At the airport

Here’s hoping the two years of preparation pays off.


Although 3 am is a silly time for a check in it was perfect for us as the airport was lovely and quiet. Even the reluctant hat wearers can see the benefits of a blue head for spotting people in a crowd!

Houston Texas, USA.

We made it! My watch says 2:35 am Monday, which means most of us haven’t slept since….. oh heck we’re too tired to work it out but some of us haven’t been asleep since 7:00 am Saturday. It is 8:35 pm Houston Time and most of the people are curled up in bed.

There were a few tears at Glasgow airport for various people and some very nervous students. Several sick bags were filled up during the flights, but KLM really looked after us. Three of our students got the VIP treatment and were given lanyards to help them through the journey due to their conditions and they certainly did get the VIP treatment.

The only little panic was opening up the welcome Cornetto equivalent ice creams to find the top sprinkled with nuts, but our canny student realised and refrained from biting into it. When I spoke to the chief air steward he looked a bit surprised. As Mrs Physics bit into the ice  cream and thought they’re nuts the conversation went something like….

“Excuse me do those ice creams have nuts on the top?”

“Yes, why?” Blank look from the flight attendant.

” I told you we had a member of the group with a severe nut allergy”

“He doesn’t need to eat it!” Obviously not a great reader of UK newspapers.

Egg sandwiches for breakfast, the only slight disappointment. The rest was fantastic…

The change at Schiphol Airport was a doddle, just the same leg of the terminal, just way down the other end. A few had hoped for some shopping time but it was off one flight and straight on to the next. This would have been fine if one of the students hadn’t announced he was going to be sick just as final boarding was happening. We were all in blocked seats this time, which was great, so a few new friends have been made.

The Dreamliner we flew on, according to one parent, was new in August and it felt like it. Everyone was well sorted with films and games. Thanks to Amber I am now hooked on 2048!

We all loved the safety instructions done with Delf pottery. Despite a few panics, the range of movies and games certainly kept most people occupied as we took off from Schiphol and flew straight back over Scotland. There was a beautiful sunrise and the views of Greenland were fabulous- it really isn’t green at all!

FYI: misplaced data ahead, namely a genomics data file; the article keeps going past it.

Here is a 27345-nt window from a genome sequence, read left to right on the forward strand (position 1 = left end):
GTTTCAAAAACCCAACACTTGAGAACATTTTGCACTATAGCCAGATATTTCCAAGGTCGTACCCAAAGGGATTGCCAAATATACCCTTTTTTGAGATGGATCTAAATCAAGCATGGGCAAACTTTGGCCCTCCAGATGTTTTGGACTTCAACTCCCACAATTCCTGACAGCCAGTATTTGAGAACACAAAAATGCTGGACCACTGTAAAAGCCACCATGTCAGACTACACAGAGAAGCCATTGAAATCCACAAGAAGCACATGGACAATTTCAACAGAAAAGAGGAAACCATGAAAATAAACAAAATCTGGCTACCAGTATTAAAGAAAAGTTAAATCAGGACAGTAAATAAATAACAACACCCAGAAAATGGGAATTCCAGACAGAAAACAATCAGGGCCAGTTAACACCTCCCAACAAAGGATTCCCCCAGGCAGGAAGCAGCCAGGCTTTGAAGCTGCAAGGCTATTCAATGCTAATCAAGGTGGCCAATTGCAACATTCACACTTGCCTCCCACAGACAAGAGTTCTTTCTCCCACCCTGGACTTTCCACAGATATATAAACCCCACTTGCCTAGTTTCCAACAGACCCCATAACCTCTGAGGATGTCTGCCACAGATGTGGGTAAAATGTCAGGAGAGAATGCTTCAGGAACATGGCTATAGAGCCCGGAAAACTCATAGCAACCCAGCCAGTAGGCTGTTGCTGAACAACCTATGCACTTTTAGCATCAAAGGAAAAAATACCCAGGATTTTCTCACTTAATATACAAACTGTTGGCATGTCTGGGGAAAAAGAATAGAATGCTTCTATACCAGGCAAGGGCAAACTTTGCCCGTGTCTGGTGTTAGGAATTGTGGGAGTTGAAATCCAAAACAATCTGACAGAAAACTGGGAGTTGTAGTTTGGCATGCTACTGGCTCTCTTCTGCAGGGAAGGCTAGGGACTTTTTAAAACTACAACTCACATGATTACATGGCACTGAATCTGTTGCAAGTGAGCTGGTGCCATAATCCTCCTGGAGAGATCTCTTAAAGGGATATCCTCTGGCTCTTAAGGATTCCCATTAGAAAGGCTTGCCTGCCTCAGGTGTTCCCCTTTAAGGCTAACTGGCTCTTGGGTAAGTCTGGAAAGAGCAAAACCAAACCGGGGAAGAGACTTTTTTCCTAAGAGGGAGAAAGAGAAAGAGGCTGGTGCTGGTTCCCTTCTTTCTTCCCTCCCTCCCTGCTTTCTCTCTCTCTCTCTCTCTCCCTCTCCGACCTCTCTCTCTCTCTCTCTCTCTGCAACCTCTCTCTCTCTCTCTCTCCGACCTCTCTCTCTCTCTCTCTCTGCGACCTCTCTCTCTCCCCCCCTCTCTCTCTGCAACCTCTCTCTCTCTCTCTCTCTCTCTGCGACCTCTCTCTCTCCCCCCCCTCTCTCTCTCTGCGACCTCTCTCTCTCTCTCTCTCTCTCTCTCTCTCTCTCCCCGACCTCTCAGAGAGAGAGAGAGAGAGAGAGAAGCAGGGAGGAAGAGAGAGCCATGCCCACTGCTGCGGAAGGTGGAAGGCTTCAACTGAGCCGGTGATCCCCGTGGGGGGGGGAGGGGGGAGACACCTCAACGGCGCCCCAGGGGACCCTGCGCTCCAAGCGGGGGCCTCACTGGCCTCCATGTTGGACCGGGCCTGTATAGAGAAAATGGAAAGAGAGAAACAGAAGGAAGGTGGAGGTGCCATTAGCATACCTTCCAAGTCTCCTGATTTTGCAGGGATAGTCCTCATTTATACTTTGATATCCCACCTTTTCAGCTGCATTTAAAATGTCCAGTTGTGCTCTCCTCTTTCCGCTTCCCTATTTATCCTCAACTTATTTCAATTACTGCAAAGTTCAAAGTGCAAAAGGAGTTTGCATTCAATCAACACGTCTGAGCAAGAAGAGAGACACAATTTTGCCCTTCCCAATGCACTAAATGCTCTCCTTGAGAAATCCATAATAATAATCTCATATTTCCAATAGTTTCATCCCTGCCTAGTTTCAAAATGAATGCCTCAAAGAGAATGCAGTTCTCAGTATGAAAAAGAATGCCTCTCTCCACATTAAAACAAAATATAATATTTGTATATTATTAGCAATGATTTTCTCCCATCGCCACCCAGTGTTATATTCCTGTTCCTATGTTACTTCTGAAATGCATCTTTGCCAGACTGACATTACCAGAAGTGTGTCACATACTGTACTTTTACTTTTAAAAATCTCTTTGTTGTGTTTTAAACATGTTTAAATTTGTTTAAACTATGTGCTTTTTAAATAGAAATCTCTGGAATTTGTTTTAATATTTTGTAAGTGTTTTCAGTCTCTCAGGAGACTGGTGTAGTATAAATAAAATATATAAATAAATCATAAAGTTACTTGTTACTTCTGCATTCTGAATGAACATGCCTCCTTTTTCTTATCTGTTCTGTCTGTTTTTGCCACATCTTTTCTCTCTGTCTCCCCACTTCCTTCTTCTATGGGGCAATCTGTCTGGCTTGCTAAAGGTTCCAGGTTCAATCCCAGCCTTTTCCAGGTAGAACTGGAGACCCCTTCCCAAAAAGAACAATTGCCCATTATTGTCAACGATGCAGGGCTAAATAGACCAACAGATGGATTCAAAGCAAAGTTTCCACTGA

those by a window seat got a fabulous sunrise

This, believe it or not is Greenland. Zoom in to see the Southern tip!

We had a super journey and since our last visit it appears US immigration and customs have had some communication training. Captain America got through customs in 30 s with just two questions and the rest of us made it through with smiles. The only slight delay was the “peargate” scenario, when one student, despite being warned on numerous occasions, bought a pear into the USA. A sniffer dog detected this and he was whisked away with Mr O, who smoothed it all over. So when we say “Don’t bring food into the country” we really mean that and it is taken seriously. See the learning experiences we are already having?

We had a lovely trip by coach in an air-conditioned bus as the temperature here is 31 °C

We’ve had a great welcome and safety briefing and a hotel fire practice although some of us were actually waiting for the alarm. We’ve got lovely long sleeve visions in education t-shirts and presented our Vision’s Rep with a D&G space school T shirt, initially she was a bit insulted it was an XL, but it was a woman’s XL and fitted really quite well.

A late decision trip to the Main Event as everyone said they were sooo hungry.

Sorry need sleep I’ll correct this later if I get a chance at Space School tomorrow. I am officially beat…

Monday 15th October 2018

It is 18:03 local time and everyone is in the hotel lobby eating food from the garage and completing our homework task.

We thought students would be a little opposed to this but everyone is on their phones researching one of the topics

  • radiation,
  • oxygen,
  • power,
  • agriculture and
  • water

Jack and the teachers have been given the task of researching ALL of the above.

What an amazing day we’ve had so I had better fill you in, although this is eating into our research time!

Breakfast was from 07:00 and everyone enjoyed the pancakes, cereal and scrambled egg and bacon. Everyone but three were ready for space school at 07:45, so those three are on clean up duty.

We transferred to the Space Center via coach and were met by our Space University Teachers, Steve, Elise, Ashtyn and Big Dave. We got our welcome and orientation from Derek, who really inspired students that the future of space travel was in their hands. From there we had a group photo using the word guacamole to make us smile. I think if they’d used the word haggis we might have smiled more.

We started with a tram tour of Houston, Space Center- which was purchased by the Rice Foundation and if it had not been kept would have resorted to Rice University.  Then an amazing trip to Mission Control. We got the VIP treatment as the Apollo Mission control was being refurbished:  we got taken to the Orion Mission Control, which was a training mission control room with a full crew of people training for the ISS and Orion missions. This control room will become the Orion mission control room in 2019.


Then on to the Training Center for the full tours. It was interesting how each person noticed something different, whether it was a cosmonaut training on how to put his space suit back, to the boosters on the ISS to some of the ideas for the robots, some of which were used in Fukashima.